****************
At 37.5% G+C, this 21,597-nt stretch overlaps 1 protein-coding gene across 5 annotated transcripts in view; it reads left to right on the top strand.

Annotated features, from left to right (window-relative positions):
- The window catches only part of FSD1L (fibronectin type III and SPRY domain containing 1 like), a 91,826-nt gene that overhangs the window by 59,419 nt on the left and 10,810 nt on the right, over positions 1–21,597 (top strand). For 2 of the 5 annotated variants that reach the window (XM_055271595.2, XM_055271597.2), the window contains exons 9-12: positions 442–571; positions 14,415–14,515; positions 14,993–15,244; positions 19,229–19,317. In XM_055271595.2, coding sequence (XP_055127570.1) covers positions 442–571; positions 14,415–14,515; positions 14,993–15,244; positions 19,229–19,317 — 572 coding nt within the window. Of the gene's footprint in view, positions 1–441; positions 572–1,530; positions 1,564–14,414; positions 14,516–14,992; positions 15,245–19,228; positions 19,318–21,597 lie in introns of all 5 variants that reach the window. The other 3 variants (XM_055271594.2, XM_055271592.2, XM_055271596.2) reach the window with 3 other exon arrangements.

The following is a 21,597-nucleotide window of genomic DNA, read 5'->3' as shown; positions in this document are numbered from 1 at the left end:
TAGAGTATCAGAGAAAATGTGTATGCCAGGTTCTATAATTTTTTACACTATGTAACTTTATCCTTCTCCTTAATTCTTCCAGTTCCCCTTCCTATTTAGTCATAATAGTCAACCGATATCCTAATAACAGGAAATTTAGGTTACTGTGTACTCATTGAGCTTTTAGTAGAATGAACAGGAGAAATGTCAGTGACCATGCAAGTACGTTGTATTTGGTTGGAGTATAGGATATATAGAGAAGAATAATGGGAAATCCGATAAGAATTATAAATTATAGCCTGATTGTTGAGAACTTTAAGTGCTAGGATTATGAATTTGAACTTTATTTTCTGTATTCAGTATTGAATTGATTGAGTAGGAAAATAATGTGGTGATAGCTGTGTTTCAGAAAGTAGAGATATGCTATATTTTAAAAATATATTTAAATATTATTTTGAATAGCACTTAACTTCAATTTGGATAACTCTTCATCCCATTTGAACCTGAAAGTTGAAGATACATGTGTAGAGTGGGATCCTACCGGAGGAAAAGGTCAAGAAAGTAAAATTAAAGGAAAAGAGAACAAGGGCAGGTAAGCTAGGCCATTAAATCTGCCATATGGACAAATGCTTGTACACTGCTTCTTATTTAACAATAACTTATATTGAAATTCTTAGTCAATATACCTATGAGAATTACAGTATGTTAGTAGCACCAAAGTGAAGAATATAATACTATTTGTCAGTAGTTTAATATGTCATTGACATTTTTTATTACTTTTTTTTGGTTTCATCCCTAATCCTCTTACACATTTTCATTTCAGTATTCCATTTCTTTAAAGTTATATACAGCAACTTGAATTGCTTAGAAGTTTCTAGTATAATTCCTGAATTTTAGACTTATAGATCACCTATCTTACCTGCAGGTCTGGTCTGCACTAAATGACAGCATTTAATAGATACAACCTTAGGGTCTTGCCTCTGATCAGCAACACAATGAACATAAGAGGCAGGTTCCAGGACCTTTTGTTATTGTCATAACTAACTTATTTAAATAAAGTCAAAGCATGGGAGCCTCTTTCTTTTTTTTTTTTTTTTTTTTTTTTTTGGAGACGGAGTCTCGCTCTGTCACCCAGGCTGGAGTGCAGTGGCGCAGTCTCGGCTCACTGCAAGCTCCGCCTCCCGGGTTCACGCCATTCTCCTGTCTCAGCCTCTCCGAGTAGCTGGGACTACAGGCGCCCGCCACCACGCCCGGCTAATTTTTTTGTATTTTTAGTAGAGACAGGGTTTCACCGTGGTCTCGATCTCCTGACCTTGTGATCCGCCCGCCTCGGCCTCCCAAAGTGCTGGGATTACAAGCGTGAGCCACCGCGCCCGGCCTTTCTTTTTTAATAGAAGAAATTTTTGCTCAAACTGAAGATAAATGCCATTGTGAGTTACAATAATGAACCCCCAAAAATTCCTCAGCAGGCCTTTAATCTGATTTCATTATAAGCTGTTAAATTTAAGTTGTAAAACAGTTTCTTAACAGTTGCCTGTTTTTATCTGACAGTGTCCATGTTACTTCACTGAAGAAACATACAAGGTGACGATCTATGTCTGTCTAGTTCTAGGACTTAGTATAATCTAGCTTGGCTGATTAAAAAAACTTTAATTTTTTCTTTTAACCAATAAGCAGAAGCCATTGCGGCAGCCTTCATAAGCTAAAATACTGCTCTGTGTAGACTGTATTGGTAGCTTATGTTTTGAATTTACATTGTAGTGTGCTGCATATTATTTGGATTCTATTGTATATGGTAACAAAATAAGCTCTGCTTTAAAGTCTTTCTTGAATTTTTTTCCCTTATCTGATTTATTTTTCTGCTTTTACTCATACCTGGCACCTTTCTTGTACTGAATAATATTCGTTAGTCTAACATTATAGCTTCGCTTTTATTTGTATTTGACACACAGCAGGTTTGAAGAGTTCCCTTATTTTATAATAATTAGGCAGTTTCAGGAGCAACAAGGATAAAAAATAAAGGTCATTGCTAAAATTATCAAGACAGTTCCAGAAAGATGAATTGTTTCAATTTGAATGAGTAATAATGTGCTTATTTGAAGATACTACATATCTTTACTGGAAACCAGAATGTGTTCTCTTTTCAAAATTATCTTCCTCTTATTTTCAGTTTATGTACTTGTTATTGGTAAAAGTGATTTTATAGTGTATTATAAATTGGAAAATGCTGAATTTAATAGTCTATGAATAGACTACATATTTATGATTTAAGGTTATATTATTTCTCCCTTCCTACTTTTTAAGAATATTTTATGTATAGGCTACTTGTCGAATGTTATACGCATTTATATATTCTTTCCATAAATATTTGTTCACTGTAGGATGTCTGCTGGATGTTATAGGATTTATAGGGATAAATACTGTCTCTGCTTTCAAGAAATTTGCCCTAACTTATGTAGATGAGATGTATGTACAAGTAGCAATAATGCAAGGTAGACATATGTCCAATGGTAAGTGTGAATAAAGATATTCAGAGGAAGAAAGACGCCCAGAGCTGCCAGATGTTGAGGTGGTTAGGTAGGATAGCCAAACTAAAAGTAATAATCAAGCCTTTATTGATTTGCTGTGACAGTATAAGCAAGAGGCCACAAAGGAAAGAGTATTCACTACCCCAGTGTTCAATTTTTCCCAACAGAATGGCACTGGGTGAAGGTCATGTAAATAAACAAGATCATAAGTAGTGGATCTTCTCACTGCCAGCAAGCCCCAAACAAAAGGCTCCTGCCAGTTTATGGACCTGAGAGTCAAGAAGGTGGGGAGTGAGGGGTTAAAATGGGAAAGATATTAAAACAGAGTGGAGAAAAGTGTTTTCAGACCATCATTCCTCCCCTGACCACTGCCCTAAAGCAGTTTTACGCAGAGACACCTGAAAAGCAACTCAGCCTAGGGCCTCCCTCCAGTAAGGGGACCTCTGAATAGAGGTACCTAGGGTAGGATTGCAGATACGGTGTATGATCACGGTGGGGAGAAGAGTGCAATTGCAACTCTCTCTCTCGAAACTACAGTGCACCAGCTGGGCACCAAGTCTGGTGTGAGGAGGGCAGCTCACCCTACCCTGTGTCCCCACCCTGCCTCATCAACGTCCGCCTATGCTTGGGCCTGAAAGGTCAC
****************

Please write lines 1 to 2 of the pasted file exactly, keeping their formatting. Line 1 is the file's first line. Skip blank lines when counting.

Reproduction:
At 37.5% G+C, this 21,597-nt stretch overlaps 1 protein-coding gene across 5 annotated transcripts in view; it reads left to right on the top strand.

Annotated features, from left to right (window-relative positions):